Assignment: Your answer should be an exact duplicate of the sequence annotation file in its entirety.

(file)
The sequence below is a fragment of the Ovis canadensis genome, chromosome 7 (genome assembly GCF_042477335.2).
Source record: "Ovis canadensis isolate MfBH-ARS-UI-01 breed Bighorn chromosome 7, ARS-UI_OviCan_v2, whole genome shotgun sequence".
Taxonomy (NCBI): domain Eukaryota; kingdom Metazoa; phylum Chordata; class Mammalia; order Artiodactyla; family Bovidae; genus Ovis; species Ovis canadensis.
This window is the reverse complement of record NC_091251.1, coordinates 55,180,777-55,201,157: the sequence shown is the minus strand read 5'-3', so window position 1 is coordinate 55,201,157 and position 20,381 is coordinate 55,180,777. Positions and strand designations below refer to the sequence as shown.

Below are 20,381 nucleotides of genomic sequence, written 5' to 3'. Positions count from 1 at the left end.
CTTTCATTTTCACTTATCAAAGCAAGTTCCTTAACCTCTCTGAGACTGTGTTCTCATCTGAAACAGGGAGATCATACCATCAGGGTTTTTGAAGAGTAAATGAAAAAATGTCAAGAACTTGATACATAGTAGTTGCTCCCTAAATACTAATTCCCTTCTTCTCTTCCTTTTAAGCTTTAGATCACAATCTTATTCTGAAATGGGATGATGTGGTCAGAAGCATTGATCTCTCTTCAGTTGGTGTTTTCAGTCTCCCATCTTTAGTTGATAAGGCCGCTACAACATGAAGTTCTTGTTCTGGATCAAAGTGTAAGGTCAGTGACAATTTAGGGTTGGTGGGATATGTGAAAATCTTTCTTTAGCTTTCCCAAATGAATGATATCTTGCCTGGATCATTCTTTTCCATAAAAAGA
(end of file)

The sequence below is a fragment of the Ovis canadensis genome, chromosome 7 (genome assembly GCF_042477335.2).
Source record: "Ovis canadensis isolate MfBH-ARS-UI-01 breed Bighorn chromosome 7, ARS-UI_OviCan_v2, whole genome shotgun sequence".
Taxonomy (NCBI): domain Eukaryota; kingdom Metazoa; phylum Chordata; class Mammalia; order Artiodactyla; family Bovidae; genus Ovis; species Ovis canadensis.
This window is the reverse complement of record NC_091251.1, coordinates 55,180,777-55,201,157: the sequence shown is the minus strand read 5'-3', so window position 1 is coordinate 55,201,157 and position 20,381 is coordinate 55,180,777. Positions and strand designations below refer to the sequence as shown.

Below are 20,381 nucleotides of genomic sequence, written 5' to 3'. Positions count from 1 at the left end.
CTTTCATTTTCACTTATCAAAGCAAGTTCCTTAACCTCTCTGAGACTGTGTTCTCATCTGAAACAGGGAGATCATACCATCAGGGTTTTTGAAGAGTAAATGAAAAAATGTCAAGAACTTGATACATAGTAGTTGCTCCCTAAATACTAATTCCCTTCTTCTCTTCCTTTTAAGCTTTAGATCACAATCTTATTCTGAAATGGGATGATGTGGTCAGAAGCATTGATCTCTCTTCAGTTGGTGTTTTCAGTCTCCCATCTTTAGTTGATAAGGCCGCTACAACATGAAGTTCTTGTTCTGGATCAAAGTGTAAGGTCAGTGACAATTTAGGGTTGGTGGGATATGTGAAAATCTTTCTTTAGCTTTCCCAAATGAATGATATCTTGCCTGGATCATTCTTTTCCATAAAAAGA